Microsoft backs down on Office 2013 licensing changes

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Microsoft backs down on Office 2013 licensing changes
Steve Ballmer unveils Office 2013. Credit: Microsoft.

Listens to customers.

Microsoft has relented on its controversial licensing changes designed to push customers away from its traditionally licensed Office 2013 producitvity suite in favour of the Office 365 monthly rental version.

One of the firm's consumer marketers, Jevon Fark, said in a blog post that Microsoft has changed the retail agreement for Office 2013.

Customers can now transfer their Office 2013 installations from one computer to another, if the first device fails or if they buy a new one.

Fark confirmed that this wasn't possible under the previous agreement.

The new agreement now says:

"You may transfer the software to another computer that belongs to you, but not more than one time every 90 days (except due to hardware failure, in which case you may transfer sooner). If you transfer the software to another computer, that other computer becomes the "licensed computer."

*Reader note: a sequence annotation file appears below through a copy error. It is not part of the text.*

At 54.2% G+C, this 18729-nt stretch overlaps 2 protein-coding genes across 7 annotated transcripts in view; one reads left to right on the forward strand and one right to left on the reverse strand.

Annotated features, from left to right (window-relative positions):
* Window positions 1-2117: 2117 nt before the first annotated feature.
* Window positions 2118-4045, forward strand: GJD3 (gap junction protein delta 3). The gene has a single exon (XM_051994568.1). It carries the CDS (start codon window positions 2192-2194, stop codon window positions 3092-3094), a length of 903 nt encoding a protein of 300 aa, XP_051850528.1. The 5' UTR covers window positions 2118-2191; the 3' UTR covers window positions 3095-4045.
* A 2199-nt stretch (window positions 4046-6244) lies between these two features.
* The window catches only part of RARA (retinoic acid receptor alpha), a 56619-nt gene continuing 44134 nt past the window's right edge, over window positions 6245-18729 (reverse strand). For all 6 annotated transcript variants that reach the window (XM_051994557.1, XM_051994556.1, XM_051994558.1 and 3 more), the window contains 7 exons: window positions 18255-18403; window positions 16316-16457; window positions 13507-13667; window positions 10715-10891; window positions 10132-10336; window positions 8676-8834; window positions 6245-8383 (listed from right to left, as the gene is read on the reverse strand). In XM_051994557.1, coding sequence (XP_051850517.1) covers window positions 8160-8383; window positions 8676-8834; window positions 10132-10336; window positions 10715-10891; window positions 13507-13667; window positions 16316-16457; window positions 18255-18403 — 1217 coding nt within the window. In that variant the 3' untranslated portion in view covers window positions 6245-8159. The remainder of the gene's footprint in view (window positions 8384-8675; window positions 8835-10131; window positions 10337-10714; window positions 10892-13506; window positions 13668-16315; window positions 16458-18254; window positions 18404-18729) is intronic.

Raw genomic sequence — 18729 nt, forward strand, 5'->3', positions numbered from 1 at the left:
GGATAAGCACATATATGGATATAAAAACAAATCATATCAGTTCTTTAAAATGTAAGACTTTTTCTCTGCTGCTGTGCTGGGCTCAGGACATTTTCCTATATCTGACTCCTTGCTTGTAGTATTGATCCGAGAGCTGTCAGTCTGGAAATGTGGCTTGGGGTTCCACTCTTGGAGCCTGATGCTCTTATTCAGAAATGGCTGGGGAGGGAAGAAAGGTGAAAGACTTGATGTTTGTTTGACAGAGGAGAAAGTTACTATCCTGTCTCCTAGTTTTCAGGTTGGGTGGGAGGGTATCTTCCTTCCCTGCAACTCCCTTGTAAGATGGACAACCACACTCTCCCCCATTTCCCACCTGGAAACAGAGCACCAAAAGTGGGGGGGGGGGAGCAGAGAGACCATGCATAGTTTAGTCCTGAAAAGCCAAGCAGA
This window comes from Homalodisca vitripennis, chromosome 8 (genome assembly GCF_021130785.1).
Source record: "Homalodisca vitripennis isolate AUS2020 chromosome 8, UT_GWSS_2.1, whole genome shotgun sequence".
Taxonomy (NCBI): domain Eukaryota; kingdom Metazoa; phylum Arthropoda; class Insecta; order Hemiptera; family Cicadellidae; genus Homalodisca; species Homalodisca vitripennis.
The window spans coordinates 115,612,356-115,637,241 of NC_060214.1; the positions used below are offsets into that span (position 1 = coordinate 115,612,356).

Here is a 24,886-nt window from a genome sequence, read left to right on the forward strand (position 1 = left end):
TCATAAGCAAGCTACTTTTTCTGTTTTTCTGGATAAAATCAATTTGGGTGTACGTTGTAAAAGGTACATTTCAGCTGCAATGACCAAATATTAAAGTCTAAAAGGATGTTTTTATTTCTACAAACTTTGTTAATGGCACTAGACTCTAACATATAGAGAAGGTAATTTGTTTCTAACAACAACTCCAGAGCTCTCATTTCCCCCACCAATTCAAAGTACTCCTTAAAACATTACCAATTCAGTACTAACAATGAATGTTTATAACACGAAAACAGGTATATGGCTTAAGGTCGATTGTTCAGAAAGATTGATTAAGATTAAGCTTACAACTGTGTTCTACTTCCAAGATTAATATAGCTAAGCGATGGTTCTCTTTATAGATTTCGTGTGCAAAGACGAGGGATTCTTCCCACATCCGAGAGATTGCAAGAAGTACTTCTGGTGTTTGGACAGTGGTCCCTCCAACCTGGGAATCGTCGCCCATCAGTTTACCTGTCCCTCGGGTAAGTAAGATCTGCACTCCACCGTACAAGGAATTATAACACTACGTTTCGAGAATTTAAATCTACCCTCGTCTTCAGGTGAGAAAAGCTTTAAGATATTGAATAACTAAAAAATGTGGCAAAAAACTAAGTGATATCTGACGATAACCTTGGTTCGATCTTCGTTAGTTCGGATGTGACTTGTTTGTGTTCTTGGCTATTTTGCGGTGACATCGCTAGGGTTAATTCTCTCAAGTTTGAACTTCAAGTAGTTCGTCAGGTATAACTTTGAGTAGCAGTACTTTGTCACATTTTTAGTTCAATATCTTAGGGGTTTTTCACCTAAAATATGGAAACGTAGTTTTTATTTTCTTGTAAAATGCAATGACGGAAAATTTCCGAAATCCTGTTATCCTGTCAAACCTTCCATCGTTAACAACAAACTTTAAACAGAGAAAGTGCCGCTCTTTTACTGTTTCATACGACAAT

"You may also transfer the software (together with the license) to a computer owned by someone else if a) you are the first licensed user of the software and b) the new user agrees to the terms of this agreement before the transfer. Any time you transfer the software to a new computer, you must remove the software from the prior computer and you may not retain any copies."

The transferability options are the same as those in Office 2010 retail licenses and Fark said they take effect immediately for Office Home and Student 2013, Home and Business 2013, Professional 2013 and standalone Office 2013 applications.

According to Fark,  the licensing change were brought on by customer feedback. 

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